At first sight this could be explained through the availability of Twitter based trading technology, but in this case there was a warning shot. Mr Icahn created an element of suspense by announcing to the SEC that material information would be shared, so traders could just be looking at Mr Icahn’s Twitter account. He also communicated this to the media on the day before sending the tweets, so we can imagine a lot of traders having their hands ready on the buy or sell button, waiting for the news to come out.
The image above is a close-up of the seconds before and after Ican’s first tweet. The share price sharply increases and trade volume ramps up almost immediately.
A fun thought experiment would be to imagine for a moment that Icahn had tweeted the following statement:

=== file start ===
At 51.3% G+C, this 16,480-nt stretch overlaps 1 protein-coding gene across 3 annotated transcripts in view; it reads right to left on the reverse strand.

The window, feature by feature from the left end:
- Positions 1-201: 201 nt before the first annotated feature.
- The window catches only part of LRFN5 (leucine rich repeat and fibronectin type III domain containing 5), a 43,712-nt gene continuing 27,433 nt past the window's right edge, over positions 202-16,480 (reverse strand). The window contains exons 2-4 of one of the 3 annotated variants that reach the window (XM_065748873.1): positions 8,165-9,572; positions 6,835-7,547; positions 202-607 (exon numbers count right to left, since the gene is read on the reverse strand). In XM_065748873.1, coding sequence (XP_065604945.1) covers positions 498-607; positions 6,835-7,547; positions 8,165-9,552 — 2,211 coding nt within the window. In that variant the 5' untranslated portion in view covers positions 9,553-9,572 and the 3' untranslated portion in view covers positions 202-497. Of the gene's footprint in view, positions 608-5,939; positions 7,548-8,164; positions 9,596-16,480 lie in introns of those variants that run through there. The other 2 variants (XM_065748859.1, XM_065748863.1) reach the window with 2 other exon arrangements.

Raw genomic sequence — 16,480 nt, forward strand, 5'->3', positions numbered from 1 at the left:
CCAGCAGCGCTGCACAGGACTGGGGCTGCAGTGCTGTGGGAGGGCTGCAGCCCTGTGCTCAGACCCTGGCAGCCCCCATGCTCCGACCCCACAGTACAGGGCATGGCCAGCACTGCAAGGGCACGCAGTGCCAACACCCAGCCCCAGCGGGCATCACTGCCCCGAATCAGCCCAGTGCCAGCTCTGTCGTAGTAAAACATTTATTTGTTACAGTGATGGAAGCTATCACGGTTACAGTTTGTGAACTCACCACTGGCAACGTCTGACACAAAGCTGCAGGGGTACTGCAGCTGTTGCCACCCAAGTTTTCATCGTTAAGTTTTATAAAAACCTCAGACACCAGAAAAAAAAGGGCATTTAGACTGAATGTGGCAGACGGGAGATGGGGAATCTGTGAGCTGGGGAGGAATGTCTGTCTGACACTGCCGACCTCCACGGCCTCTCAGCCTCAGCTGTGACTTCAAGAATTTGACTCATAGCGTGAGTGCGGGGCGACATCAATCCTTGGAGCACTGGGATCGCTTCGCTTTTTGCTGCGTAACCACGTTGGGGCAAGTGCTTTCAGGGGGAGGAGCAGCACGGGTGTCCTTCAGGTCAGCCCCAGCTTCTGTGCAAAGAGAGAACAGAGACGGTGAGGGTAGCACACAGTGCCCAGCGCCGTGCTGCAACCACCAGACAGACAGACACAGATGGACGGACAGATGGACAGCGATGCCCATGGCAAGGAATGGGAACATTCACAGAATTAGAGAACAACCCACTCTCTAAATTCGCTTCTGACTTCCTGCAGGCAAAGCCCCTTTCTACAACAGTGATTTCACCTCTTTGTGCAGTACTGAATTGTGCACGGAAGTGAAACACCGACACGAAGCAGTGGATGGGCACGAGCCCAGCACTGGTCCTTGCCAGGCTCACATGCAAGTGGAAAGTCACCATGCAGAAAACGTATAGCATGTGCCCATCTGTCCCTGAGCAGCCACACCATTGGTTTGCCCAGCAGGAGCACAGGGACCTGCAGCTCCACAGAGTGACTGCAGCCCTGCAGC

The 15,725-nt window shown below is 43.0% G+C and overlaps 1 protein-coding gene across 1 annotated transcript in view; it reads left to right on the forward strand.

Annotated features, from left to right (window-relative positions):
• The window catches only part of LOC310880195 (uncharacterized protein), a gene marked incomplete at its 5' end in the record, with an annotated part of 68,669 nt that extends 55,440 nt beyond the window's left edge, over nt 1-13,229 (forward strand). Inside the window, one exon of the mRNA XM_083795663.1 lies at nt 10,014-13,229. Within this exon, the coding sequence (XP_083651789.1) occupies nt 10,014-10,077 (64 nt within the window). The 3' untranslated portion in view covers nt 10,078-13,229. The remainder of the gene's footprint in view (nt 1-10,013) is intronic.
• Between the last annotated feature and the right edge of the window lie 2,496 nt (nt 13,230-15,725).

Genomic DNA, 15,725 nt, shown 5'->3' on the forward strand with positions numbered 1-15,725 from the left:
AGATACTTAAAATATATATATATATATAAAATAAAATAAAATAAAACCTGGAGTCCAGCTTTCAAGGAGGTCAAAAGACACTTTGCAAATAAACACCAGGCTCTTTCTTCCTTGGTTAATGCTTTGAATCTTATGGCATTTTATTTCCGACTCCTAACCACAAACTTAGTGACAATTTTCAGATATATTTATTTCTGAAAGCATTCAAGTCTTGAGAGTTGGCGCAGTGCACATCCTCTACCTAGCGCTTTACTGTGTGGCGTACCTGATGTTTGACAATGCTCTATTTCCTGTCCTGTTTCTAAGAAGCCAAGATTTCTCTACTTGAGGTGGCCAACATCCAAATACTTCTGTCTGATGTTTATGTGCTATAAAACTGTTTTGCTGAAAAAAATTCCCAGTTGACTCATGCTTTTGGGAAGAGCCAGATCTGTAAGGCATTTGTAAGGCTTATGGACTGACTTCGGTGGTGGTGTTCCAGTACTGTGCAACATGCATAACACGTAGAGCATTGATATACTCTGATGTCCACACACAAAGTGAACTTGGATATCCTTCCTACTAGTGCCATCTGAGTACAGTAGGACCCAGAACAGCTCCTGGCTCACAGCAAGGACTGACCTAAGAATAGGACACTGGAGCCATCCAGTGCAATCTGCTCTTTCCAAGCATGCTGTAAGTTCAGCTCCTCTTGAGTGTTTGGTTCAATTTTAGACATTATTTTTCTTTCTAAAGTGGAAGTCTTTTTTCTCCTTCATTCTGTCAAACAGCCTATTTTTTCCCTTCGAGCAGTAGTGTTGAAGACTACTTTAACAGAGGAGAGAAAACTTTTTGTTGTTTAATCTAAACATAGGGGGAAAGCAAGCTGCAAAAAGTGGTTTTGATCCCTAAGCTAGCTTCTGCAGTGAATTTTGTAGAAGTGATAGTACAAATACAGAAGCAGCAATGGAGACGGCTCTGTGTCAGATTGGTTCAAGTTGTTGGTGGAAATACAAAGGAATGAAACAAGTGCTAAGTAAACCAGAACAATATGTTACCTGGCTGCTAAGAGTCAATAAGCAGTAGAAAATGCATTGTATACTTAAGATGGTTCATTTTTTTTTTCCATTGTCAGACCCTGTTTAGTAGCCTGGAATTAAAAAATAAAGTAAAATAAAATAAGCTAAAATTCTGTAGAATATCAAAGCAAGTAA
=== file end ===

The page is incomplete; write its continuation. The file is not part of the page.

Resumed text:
“We currently have a large short position in APPLE. We believe the company to be extremely overvalued. Spoke to Tim Cook today. More to come.”
Would journalists and professors also have considered this “being clever”, or “talking his book”? Although it’s a lot more consistent with the downward trend in Apple’s share price, I’m quite sure that this kind of tweet would have sparked outrage.
Could it be that so many people own Apple stock, that nobody cares when anyone tries to talk up the market cap? Apple’s share price slipped from over $700 a year ago to under $500 right before Icahn’s tweet. And while Apple shares lost over 30 % over the last year, rivals Samsung and Microsoft maintained their value. At this point, Apple fanboys and shareholders can do with some mental support, especially from an expert investor.
The image above shows the demise in Apple’s share price over the past 12 months.
Our conclusion is that we probably have witnessed some classic “vested interest thinking”. In closing, we think it is interesting to remind oneself of Mr Icahn’s adage: “Some people get rich studying artificial intelligence. Me, I make money studying natural stupidity”.
Author: Stefan Hendrickx